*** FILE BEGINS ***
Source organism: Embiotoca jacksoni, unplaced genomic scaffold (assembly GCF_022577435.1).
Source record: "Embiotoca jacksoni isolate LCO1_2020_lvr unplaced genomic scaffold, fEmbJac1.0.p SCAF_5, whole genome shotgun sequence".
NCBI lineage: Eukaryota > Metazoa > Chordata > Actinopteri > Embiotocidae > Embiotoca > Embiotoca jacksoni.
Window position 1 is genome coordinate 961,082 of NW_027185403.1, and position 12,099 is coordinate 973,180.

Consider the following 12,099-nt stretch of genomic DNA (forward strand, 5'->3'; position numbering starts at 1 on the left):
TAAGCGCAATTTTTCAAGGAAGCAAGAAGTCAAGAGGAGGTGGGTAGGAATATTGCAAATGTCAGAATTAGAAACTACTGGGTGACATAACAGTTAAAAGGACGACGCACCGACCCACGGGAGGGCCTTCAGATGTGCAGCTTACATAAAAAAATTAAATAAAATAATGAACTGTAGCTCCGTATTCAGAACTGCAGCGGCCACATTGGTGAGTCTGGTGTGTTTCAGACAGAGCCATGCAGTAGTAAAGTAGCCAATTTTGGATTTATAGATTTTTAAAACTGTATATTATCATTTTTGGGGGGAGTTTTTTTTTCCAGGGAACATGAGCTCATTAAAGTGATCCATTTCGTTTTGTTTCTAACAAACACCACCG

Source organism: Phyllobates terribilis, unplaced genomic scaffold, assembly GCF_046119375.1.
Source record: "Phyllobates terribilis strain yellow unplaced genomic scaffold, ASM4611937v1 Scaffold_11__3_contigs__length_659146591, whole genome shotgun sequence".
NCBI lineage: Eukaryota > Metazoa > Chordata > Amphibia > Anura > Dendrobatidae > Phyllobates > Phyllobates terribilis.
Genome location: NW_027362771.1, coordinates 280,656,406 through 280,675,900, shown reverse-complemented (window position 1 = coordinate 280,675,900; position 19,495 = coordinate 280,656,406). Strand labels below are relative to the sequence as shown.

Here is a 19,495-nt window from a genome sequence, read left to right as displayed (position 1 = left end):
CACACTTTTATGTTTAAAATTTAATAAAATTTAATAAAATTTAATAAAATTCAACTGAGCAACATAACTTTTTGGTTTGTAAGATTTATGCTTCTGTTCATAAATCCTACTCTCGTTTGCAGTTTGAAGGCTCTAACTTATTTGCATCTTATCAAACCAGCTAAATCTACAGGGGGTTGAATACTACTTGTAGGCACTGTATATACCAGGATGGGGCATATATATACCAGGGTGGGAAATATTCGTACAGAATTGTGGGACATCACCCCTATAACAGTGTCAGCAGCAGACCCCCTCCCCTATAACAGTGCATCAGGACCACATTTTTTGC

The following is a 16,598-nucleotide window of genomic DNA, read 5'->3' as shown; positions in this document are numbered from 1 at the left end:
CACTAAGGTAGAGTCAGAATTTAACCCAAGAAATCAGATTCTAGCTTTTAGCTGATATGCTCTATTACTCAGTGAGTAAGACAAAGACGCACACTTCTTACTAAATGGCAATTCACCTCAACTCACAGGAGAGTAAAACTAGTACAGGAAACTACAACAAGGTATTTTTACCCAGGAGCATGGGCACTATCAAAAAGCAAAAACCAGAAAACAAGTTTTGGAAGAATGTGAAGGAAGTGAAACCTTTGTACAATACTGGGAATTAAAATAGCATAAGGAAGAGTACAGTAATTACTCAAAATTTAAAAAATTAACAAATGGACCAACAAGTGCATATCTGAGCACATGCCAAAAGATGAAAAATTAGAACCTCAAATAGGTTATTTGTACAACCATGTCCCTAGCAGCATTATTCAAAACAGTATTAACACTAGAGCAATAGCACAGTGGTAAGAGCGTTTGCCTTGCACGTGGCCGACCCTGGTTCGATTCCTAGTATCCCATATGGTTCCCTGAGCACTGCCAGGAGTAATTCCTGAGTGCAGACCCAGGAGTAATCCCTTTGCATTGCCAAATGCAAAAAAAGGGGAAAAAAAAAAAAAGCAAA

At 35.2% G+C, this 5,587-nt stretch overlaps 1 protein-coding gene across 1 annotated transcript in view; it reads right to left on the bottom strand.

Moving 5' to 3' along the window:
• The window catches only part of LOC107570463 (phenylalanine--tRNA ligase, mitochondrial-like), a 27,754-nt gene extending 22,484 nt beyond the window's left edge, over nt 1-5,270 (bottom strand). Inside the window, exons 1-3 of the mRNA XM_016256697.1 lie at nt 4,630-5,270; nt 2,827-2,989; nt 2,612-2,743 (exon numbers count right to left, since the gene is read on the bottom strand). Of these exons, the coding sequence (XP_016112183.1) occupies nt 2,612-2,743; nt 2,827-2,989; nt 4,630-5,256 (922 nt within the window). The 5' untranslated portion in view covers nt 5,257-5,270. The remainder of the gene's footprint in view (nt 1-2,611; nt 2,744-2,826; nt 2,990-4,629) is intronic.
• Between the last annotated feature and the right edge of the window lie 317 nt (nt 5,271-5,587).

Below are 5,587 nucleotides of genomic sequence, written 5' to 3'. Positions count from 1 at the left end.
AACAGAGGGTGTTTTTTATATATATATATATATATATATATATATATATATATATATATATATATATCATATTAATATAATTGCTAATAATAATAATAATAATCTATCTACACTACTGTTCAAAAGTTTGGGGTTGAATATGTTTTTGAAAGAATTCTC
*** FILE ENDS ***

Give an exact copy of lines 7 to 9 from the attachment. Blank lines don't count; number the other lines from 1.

Source organism: Phyllobates terribilis, unplaced genomic scaffold, assembly GCF_046119375.1.
Source record: "Phyllobates terribilis strain yellow unplaced genomic scaffold, ASM4611937v1 Scaffold_11__3_contigs__length_659146591, whole genome shotgun sequence".
NCBI lineage: Eukaryota > Metazoa > Chordata > Amphibia > Anura > Dendrobatidae > Phyllobates > Phyllobates terribilis.